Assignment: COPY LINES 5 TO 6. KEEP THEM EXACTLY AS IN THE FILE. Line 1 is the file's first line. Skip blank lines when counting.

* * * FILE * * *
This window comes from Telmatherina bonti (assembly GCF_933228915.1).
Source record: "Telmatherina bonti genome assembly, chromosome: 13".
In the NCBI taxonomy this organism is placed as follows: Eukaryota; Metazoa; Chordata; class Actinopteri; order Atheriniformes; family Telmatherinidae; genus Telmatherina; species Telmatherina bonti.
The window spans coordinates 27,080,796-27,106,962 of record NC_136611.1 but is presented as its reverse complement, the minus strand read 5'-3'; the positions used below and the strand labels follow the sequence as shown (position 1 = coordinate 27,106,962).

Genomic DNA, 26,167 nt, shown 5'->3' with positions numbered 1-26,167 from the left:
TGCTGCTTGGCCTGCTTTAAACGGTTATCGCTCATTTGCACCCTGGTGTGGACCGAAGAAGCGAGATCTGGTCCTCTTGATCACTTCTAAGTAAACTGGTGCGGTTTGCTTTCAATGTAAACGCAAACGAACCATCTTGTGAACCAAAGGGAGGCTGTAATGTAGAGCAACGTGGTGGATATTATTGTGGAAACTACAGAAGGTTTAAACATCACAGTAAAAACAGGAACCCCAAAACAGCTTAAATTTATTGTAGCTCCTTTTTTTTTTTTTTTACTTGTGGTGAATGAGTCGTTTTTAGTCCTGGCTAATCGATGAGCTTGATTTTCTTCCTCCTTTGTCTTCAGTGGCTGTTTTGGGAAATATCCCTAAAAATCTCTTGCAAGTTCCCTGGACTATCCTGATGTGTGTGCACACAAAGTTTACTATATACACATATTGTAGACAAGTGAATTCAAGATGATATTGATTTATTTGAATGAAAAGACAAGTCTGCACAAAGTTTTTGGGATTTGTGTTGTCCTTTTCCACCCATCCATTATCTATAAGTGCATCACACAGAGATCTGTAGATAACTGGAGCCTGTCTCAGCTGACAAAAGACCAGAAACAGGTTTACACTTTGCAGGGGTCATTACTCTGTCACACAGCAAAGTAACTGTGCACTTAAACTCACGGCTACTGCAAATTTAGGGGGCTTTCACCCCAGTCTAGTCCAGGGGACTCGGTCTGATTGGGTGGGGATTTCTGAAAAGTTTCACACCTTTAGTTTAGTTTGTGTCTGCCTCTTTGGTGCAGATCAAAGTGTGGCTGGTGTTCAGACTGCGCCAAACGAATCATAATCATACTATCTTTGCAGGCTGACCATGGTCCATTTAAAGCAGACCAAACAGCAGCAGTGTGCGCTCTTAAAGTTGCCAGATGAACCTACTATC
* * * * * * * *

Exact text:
Genomic DNA, 26,167 nt, shown 5'->3' with positions numbered 1-26,167 from the left:
TGCTGCTTGGCCTGCTTTAAACGGTTATCGCTCATTTGCACCCTGGTGTGGACCGAAGAAGCGAGATCTGGTCCTCTTGATCACTTCTAAGTAAACTGGTGCGGTTTGCTTTCAATGTAAACGCAAACGAACCATCTTGTGAACCAAAGGGAGGCTGTAATGTAGAGCAACGTGGTGGATATTATTGTGGAAACTACAGAAGGTTTAAACATCACAGTAAAAACAGGAACCCCAAAACAGCTTAAATTTATTGTAGCTCCTTTTTTTTTTTTTTTACTTGTGGTGAATGAGTCGTTTTTAGTCCTGGCTAATCGATGAGCTTGATTTTCTTCCTCCTTTGTCTTCAGTGGCTGTTTTGGGAAATATCCCTAAAAATCTCTTGCAAGTTCCCTGGACTATCCTGATGTGTGTGCACACAAAGTTTACTATATACACATATTGTAGACAAGTGAATTCAAGATGATATTGATTTATTTGAATGAAAAGACAAGTCTGCACAAAGTTTTTGGGATTTGTGTTGTCCTTTTCCACCCATCCATTATCTATAAGTGCATCACACAGAGATCTGTAGATAACTGGAGCCTGTCTCAGCTGACAAAAGACCAGAAACAGGTTTACACTTTGCAGGGGTCATTACTCTGTCACACAGCAAAGTAACTGTGCACTTAAACTCACGGCTACTGCAAATTTAGGGGGCTTTCACCCCAGTCTAGTCCAGGGGACTCGGTCTGATTGGGTGGGGATTTCTGAAAAGTTTCACACCTTTAGTTTAGTTTGTGTCTGCCTCTTTGGTGCAGATCAAAGTGTGGCTGGTGTTCAGACTGCGCCAAACGAATCATAATCATACTATCTTTGCAGGCTGACCATGGTCCATTTAAAGCAGACCAAACAGCAGCAGTGTGCGCTCTTAAAGTTGCCAGATGAACCTACTATC